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Sixty_Vines__Dining.jpg FB Society
The food and atmosphere are designed to complement the wine offerings.

Sixty Vines taps — quite literally — into sustainability

FB Society’s 6-unit casual-dining restaurant concept offers 60 wines via kegs, plus a vineyard atmosphere

Sixty Vines, the six-restaurant FB Society concept, taps deeply into wine culture, from 60 different varieties at four graduated pour sizes to a convivial wine-country ambiance.

With the newest restaurant opening taking advantage of an indoor-outdoor design in Boca Raton, Fla., the concept retains its initial commitment to sustainability. 

Founded in 2016 in Plano, Texas, Sixty Vines is designed for experience, especially in the exploration and discovery of new wines, which can be ordered in 2.5, 5 and 8 ounces of a 750 ml carafe. Availability of wines varies by location, which, along with Boca Raton, include Dallas, Houston and Plano in Texas as well as Nashville, Tenn., and Winter Park, Fla.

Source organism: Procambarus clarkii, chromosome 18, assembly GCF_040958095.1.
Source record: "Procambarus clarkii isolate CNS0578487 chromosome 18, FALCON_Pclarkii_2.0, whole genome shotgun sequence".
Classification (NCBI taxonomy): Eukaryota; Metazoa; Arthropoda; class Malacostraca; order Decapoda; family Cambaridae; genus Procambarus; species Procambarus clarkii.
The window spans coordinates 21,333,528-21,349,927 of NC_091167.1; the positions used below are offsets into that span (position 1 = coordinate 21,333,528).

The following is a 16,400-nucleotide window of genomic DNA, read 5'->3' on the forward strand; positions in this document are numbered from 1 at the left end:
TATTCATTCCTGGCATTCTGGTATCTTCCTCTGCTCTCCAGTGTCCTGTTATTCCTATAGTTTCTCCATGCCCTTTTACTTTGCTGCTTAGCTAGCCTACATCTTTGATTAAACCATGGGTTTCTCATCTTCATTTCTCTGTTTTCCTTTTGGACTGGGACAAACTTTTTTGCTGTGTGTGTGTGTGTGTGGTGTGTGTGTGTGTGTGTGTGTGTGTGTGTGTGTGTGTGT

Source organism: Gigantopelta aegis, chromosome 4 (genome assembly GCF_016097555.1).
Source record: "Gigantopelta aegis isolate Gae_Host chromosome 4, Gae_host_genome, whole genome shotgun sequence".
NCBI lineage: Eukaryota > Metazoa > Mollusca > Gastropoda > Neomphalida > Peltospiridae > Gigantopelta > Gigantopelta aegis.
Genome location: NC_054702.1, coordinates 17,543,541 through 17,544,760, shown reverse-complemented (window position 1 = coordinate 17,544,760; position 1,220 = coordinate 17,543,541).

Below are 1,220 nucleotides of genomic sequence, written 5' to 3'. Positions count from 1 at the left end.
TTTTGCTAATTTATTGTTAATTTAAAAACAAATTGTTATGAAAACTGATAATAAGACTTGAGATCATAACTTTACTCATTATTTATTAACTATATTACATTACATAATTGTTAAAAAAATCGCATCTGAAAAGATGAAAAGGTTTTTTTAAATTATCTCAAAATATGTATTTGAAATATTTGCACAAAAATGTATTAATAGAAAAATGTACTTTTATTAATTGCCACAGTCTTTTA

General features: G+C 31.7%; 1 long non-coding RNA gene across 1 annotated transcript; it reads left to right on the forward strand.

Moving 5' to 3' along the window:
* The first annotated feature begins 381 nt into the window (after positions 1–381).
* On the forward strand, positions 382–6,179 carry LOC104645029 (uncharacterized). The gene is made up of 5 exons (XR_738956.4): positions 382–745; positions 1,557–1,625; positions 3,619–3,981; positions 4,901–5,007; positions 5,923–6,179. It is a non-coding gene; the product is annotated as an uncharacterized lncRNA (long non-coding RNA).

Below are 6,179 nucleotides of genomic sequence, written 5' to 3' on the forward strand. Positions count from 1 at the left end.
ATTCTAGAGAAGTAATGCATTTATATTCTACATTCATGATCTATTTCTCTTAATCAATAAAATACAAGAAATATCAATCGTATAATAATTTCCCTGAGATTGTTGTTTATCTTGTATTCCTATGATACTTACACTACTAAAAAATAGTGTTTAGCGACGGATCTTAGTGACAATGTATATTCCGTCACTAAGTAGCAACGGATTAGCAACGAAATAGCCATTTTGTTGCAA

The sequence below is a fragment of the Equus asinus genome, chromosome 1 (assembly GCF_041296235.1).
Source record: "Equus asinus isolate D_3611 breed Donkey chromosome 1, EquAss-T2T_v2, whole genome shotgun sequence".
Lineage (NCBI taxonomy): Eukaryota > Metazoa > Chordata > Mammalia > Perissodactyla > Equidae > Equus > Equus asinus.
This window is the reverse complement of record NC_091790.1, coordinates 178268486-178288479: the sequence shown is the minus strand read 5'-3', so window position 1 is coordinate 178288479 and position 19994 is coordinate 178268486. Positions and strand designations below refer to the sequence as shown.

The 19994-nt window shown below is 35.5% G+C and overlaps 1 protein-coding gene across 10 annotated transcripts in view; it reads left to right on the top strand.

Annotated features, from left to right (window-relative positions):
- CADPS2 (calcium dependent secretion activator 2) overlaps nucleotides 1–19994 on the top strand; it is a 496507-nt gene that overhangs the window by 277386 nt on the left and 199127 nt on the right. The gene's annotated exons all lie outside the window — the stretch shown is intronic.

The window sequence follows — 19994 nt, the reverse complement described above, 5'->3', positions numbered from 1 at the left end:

Jeff Carcara, CEO of Sixty Vines, said the customers’ escape is “relatively affordable,” with check averages blended just north of $40 for dinner and $20 at lunch.

Sixty Vines’ keg system sidesteps bottling costs, yielding a number of glasses of wine under $10 — a rarity among casual-dining menus. That, Carcara said, was “an unintended consequence.”

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Sixty Vines’ keg system sidesteps bottling costs.

“When we started off with kegs,” Carcara said, “it was really more on the mission from sustainability, the fact what we were saving bottles from going into the landfill.” That was in addition to the corks, foil and labels that were saved.

“From the wine makers’ equation, there's considerable savings,” he added. “So we're able to pass that savings along to our guests. We have glasses from some of our taps in the low single digits.” Five-ounce pours range from $7 and higher, he added, and a 5-ounce pour of Fisher cabernet can be $18 a glass.